She loves computer guts

Nicolette Battenfield

Not every woman loves to tear down a laptop and replace parts. But Nicolette Battenfield, the new (as of May) owner of PC-MD, a long-established Chico computer-repair business, enjoys tinkering with computers and making them work right. Battenfield, a personable, 29-year-old divorced mother of two, enrolled at Butte College a couple of years ago to complete transfer coursework after two years searching unsuccessfully for a job. She spied a posting on the school’s job board for a computer-technician position at PC-MD, got the job and rapidly learned the business. When the former owner told her earlier in the year that he wanted to retire, Battenfield jumped at the chance to own her own business. (Go to Facebook or to learn more about Battenfield’s business. She can be reached at 345-3371 or at the business, 2117 Esplanade.)

How did you first learn about computers?

My dad was a big computer geek and had an older computer he loved messing around with. He was also using computers at work because he was in the military. He would always pull me over and show me DOS language and that kind of thing.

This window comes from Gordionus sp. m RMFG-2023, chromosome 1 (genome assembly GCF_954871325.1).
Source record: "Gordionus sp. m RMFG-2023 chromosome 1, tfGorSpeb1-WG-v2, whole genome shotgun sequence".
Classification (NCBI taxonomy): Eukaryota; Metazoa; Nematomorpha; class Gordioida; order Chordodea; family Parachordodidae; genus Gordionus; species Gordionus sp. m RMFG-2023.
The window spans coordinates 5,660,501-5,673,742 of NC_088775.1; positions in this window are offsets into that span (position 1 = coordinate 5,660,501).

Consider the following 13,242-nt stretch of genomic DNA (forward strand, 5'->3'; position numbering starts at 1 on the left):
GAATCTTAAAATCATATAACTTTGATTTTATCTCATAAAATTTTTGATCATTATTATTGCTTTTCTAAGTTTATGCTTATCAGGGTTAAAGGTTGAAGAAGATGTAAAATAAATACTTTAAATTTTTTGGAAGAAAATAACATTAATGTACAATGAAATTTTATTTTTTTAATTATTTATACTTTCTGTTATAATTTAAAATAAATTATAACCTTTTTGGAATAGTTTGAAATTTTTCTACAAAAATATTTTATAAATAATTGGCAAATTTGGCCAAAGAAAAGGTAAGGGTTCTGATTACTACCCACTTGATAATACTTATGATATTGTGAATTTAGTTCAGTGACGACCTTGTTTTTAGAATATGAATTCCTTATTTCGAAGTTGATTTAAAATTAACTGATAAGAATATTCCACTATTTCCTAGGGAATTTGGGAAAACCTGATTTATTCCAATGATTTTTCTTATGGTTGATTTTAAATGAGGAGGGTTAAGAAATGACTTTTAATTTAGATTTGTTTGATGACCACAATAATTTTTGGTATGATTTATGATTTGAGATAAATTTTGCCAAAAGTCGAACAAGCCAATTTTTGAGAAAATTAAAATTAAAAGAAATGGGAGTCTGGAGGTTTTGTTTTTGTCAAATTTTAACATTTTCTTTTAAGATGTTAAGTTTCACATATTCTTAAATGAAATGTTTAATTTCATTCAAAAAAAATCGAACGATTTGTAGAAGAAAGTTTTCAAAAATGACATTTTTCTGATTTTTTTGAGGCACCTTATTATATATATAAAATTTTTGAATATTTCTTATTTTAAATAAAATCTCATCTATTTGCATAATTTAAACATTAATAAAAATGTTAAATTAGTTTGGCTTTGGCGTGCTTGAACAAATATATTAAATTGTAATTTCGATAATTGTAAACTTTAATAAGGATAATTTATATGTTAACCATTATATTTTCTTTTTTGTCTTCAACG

What happened when you had your own computer?

Once I was out on my own, my dad bought a computer for me. I quickly got my computer infected and had to deal with it myself, so I started to do research and figure it out. It [working on computers] was a lot of trial and error. Over time I got better, and family and friends came to me for help. I think a lot of my ability to pick it up is that I like to research. I like to figure out the resolution to the problem, whereas a lot of people don’t want to take the time to figure out what to do.

Why aren’t there many women doing computer-repair work?

I don’t know. I haven’t personally met many other women who can tear a laptop down and replace parts. To me, it doesn’t seem very complicated, but I guess maybe in reality it is, and there are a lot of things you have to pay attention to.

What’s your strong point as a computer technician?

Where I start to shine is when somebody comes in with something that’s not familiar. Then I have to really dig in and solve the problem. One of my favorite problems was when someone wanted to network two computers with different operating systems. That was a big learning experience, and I was able to successfully do it. When I saw that I could, I was ‘Yes!’ Solving the problem is the greatest feeling.